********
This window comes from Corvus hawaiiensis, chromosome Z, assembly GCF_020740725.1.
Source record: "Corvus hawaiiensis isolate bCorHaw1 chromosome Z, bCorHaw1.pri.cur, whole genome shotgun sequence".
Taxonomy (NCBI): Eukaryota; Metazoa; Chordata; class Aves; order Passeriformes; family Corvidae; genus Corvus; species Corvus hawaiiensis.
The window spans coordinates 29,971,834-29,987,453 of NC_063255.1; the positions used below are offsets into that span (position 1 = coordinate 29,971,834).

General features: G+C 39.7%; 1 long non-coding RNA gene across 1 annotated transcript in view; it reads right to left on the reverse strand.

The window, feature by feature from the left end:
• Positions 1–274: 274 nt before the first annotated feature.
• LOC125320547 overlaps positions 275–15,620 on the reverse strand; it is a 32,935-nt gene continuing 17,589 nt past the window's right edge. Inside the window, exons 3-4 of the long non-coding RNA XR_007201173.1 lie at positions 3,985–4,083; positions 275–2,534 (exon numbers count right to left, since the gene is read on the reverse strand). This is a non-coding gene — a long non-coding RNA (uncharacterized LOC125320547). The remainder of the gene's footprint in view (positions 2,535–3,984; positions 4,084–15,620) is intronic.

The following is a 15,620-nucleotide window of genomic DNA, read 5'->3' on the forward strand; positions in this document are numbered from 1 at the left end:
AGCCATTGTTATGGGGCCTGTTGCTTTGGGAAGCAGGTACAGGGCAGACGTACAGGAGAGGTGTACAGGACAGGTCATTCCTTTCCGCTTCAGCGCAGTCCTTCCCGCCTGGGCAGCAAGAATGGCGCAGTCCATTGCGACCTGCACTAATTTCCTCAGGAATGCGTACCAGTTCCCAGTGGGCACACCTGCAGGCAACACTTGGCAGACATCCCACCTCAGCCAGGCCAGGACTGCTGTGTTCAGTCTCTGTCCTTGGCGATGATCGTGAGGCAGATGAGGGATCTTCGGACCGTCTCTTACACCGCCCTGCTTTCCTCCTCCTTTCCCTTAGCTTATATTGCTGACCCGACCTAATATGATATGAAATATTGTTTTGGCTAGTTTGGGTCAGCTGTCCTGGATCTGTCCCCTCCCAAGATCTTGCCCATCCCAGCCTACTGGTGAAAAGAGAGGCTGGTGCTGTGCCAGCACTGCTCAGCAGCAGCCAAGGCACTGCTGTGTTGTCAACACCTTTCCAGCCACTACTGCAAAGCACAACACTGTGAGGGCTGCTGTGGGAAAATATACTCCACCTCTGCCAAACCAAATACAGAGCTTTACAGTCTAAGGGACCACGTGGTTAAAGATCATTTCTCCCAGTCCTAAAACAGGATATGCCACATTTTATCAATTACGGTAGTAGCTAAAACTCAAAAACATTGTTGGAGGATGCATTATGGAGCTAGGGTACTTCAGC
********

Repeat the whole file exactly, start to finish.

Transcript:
This window comes from Corvus hawaiiensis, chromosome Z, assembly GCF_020740725.1.
Source record: "Corvus hawaiiensis isolate bCorHaw1 chromosome Z, bCorHaw1.pri.cur, whole genome shotgun sequence".
Taxonomy (NCBI): Eukaryota; Metazoa; Chordata; class Aves; order Passeriformes; family Corvidae; genus Corvus; species Corvus hawaiiensis.
The window spans coordinates 29,971,834-29,987,453 of NC_063255.1; the positions used below are offsets into that span (position 1 = coordinate 29,971,834).

General features: G+C 39.7%; 1 long non-coding RNA gene across 1 annotated transcript in view; it reads right to left on the reverse strand.

The window, feature by feature from the left end:
• Positions 1–274: 274 nt before the first annotated feature.
• LOC125320547 overlaps positions 275–15,620 on the reverse strand; it is a 32,935-nt gene continuing 17,589 nt past the window's right edge. Inside the window, exons 3-4 of the long non-coding RNA XR_007201173.1 lie at positions 3,985–4,083; positions 275–2,534 (exon numbers count right to left, since the gene is read on the reverse strand). This is a non-coding gene — a long non-coding RNA (uncharacterized LOC125320547). The remainder of the gene's footprint in view (positions 2,535–3,984; positions 4,084–15,620) is intronic.

The following is a 15,620-nucleotide window of genomic DNA, read 5'->3' on the forward strand; positions in this document are numbered from 1 at the left end:
AGCCATTGTTATGGGGCCTGTTGCTTTGGGAAGCAGGTACAGGGCAGACGTACAGGAGAGGTGTACAGGACAGGTCATTCCTTTCCGCTTCAGCGCAGTCCTTCCCGCCTGGGCAGCAAGAATGGCGCAGTCCATTGCGACCTGCACTAATTTCCTCAGGAATGCGTACCAGTTCCCAGTGGGCACACCTGCAGGCAACACTTGGCAGACATCCCACCTCAGCCAGGCCAGGACTGCTGTGTTCAGTCTCTGTCCTTGGCGATGATCGTGAGGCAGATGAGGGATCTTCGGACCGTCTCTTACACCGCCCTGCTTTCCTCCTCCTTTCCCTTAGCTTATATTGCTGACCCGACCTAATATGATATGAAATATTGTTTTGGCTAGTTTGGGTCAGCTGTCCTGGATCTGTCCCCTCCCAAGATCTTGCCCATCCCAGCCTACTGGTGAAAAGAGAGGCTGGTGCTGTGCCAGCACTGCTCAGCAGCAGCCAAGGCACTGCTGTGTTGTCAACACCTTTCCAGCCACTACTGCAAAGCACAACACTGTGAGGGCTGCTGTGGGAAAATATACTCCACCTCTGCCAAACCAAATACAGAGCTTTACAGTCTAAGGGACCACGTGGTTAAAGATCATTTCTCCCAGTCCTAAAACAGGATATGCCACATTTTATCAATTACGGTAGTAGCTAAAACTCAAAAACATTGTTGGAGGATGCATTATGGAGCTAGGGTACTTCAGC